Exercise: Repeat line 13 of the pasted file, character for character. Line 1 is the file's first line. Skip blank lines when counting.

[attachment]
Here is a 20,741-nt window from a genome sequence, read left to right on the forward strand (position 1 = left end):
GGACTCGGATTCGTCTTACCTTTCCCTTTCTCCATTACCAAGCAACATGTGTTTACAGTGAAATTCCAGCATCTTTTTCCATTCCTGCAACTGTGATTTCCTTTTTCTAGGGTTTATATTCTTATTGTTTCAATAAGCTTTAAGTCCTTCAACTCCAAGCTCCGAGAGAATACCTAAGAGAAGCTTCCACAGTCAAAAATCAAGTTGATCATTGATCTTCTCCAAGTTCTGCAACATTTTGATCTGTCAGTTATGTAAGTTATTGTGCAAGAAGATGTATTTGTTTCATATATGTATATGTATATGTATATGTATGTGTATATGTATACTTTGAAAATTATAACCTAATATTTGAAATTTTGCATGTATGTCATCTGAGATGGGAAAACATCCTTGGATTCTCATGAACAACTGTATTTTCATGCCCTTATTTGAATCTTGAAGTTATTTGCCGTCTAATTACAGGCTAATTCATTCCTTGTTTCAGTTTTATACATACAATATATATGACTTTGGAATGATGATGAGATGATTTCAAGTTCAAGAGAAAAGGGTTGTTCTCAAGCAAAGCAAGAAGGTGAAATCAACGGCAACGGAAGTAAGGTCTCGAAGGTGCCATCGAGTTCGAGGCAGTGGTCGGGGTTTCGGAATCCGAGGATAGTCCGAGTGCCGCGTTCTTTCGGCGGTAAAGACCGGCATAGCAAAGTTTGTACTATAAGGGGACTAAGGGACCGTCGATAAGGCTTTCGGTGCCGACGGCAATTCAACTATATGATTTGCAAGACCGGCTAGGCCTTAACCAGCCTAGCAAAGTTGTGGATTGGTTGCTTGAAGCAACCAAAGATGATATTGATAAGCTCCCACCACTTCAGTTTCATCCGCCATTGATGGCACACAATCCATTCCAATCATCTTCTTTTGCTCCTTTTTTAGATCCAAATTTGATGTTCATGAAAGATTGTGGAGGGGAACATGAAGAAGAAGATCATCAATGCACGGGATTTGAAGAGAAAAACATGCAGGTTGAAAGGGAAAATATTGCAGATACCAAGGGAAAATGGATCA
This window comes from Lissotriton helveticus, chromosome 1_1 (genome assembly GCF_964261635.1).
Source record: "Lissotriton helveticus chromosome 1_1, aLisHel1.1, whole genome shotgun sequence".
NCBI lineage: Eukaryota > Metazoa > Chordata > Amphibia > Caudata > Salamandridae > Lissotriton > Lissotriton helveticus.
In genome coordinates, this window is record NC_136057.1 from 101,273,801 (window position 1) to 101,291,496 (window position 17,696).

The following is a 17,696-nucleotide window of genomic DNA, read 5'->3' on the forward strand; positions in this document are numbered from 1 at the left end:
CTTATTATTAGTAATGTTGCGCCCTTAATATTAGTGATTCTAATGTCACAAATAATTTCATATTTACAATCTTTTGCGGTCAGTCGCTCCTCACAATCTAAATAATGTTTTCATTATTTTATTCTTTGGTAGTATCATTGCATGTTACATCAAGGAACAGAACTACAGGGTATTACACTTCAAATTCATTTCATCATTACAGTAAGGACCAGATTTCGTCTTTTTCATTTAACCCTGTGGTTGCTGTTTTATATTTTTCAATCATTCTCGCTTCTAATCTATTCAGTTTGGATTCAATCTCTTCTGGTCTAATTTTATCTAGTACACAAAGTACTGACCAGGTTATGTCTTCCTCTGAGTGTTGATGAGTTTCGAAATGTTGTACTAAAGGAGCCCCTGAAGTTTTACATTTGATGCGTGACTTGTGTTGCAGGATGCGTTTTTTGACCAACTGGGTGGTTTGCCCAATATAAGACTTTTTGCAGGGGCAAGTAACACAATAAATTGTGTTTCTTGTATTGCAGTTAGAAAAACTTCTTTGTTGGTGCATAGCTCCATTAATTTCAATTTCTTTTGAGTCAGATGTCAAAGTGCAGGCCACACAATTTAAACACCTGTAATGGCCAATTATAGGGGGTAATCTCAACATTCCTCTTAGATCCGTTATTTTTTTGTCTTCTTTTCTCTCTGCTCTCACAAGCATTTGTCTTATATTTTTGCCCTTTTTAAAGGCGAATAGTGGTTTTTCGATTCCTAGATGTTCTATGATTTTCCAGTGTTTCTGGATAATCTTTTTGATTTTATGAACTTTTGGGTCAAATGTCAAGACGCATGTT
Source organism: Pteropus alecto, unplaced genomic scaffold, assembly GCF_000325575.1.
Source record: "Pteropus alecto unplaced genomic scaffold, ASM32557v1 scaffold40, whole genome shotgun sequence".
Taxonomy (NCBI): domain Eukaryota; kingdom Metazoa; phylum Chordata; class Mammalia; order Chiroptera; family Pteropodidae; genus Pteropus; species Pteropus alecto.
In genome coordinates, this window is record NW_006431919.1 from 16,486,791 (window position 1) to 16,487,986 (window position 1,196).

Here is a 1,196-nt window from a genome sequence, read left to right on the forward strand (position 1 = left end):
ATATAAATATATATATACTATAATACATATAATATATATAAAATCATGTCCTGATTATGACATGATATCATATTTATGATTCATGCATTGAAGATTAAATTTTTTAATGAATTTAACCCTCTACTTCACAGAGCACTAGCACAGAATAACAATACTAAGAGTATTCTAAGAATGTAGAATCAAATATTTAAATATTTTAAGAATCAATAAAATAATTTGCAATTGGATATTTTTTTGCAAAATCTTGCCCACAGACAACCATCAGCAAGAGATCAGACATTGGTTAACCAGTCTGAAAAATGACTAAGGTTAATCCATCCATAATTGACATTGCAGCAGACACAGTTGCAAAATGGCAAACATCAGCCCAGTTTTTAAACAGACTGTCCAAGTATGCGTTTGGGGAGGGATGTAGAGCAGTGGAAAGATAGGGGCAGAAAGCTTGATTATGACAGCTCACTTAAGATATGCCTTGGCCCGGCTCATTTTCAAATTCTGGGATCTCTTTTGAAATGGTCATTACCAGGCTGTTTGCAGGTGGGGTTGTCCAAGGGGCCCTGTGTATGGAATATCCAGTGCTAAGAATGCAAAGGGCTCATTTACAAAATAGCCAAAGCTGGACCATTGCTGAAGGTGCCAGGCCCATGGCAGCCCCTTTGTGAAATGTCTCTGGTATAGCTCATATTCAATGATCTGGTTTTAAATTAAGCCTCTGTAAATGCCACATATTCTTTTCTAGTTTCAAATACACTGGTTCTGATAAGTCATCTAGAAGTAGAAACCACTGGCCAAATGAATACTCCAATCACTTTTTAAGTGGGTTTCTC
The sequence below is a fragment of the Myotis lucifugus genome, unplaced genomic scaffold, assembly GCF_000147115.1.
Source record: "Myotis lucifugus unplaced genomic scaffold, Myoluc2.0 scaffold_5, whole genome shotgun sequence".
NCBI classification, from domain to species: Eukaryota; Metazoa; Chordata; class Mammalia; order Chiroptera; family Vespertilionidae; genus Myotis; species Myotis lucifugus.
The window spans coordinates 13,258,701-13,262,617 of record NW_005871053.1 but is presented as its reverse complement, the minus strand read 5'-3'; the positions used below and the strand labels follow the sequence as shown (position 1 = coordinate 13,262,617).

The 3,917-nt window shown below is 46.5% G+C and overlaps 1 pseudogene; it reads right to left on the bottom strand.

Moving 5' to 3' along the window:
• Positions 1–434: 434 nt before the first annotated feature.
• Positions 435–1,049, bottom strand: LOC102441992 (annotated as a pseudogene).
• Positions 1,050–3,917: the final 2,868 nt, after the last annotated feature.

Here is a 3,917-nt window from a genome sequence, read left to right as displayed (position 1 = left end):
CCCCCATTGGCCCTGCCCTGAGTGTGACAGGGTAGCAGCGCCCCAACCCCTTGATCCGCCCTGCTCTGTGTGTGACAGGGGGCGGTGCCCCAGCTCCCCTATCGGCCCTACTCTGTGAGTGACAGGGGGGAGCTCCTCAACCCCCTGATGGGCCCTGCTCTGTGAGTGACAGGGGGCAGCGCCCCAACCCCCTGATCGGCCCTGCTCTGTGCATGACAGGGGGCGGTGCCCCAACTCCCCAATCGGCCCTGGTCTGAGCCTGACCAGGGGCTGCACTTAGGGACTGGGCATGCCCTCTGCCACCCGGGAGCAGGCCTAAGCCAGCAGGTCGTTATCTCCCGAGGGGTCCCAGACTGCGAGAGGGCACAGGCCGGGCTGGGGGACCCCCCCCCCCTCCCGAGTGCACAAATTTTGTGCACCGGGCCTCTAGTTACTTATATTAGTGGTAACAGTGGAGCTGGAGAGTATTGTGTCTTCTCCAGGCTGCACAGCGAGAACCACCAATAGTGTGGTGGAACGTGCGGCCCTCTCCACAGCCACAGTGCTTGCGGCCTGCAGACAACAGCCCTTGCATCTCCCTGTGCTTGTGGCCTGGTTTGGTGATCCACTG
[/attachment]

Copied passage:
Here is a 1,196-nt window from a genome sequence, read left to right on the forward strand (position 1 = left end):